LOWER MANHATTAN (PIX11) — With office vacancy rates among the highest they have ever been, Mayor Eric Adams and other officials in his administration re-emphasized on Monday their commitment to converting office buildings into residential ones. They also said that they’ll need commitments from legislators in Albany in order to make it happen. Getting that kind of support is not guaranteed, but city leaders said they are optimistic that it will arrive. 

It came during a tour of a so-called office-to-residential conversion project in the Financial District. Mayor Adams was led through three floors of 160 Water St., a 24-story high-rise that had once been packed with hundreds of offices. Now, though, work crews are busy throughout the building, creating apartments with high ceilings and tall windows.

They look a lot like the apartments in the building next door at 180 Water St. It had also been a commercial building but is now a luxury market-rate rental. 

Mayor Adams toured the roof, to which another floor and outdoor space are being added. Then, he was led by the developers of the building, Vanbarton Group, through a two-bedroom, two-bath apartment on the third floor. The space had all-new appliances and fixtures. 

The developer said that a one-bedroom apartment in the building will rent for $3,000 and up, much like prices in the building right next door at 180 Water St., which has been fully converted.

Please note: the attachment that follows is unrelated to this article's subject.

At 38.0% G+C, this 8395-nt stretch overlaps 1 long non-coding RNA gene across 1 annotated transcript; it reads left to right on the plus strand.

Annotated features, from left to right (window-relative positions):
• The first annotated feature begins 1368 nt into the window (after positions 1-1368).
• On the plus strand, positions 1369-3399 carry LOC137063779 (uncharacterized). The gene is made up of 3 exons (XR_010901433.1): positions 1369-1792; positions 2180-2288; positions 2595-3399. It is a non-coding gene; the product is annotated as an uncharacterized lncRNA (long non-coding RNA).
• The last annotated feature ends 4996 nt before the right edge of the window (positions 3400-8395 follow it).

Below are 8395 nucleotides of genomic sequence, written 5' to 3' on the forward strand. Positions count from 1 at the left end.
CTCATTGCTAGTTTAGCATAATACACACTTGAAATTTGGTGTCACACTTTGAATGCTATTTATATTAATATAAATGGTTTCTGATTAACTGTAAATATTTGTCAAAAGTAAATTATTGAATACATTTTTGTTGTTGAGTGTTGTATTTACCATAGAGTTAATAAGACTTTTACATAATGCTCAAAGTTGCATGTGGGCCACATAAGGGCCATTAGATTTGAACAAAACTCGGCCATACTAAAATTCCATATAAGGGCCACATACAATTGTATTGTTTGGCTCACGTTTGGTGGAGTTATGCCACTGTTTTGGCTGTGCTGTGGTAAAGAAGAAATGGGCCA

Prices like those are part of the reason why some affordable housing advocates, like leaders of the watchdog group Housing Rights Initiative, said that while they support commercial-to-residential conversions, they most strongly want the change to house people who are most in need of housing. 

“We need housing of all types, right?” said Aaron Carr, the founder and executive director of the Housing Rights Initiative. “We need housing for nurses, we need housing for teachers, we need housing for janitors, and we need housing for the homeless.”

At a news conference after the tour of the conversion project, Mayor Adams and some senior members of his administration expressed a firm commitment to affordable housing, but he added that initiatives from New York state government will be necessary to achieve the city’s conversion housing goals. 

“If we are successful with our partners in Albany,” said Deputy Mayor Maria Torres-Springer, “then what we’ll see is not just the conversion to residential but also the addition of affordable units.”

She and Mayor Adams said that New York City needs revisions in state tax exemption programs, called 421a, to help to provide the means to have more conversions projects that result in more apartments that are below market rate. 

“Our goal is to do the changes we’re talking about,” the mayor said, “so that we can incentivize by putting in city resources to do affordable [housing development].”  

Justin Brannan, the chair of the New York City Council’s finance committee was also on the tour and at the news conference afterward. He said that the city needs Albany to help increase conversion work that the city has already done. 

“Before 9/11 you couldn’t imagine living on Wall Street,” Brannan said, “and now there’s a whole neighborhood down there. That’s what we need to do here.”

Gov. Kathy Hochul has made proposals favoring more conversions statewide. What the legislature ends up doing with her plans will determine how many commercial-to-residential conversions go ahead, and how many of them, if any, are intended for middle- and lower-income New Yorkers.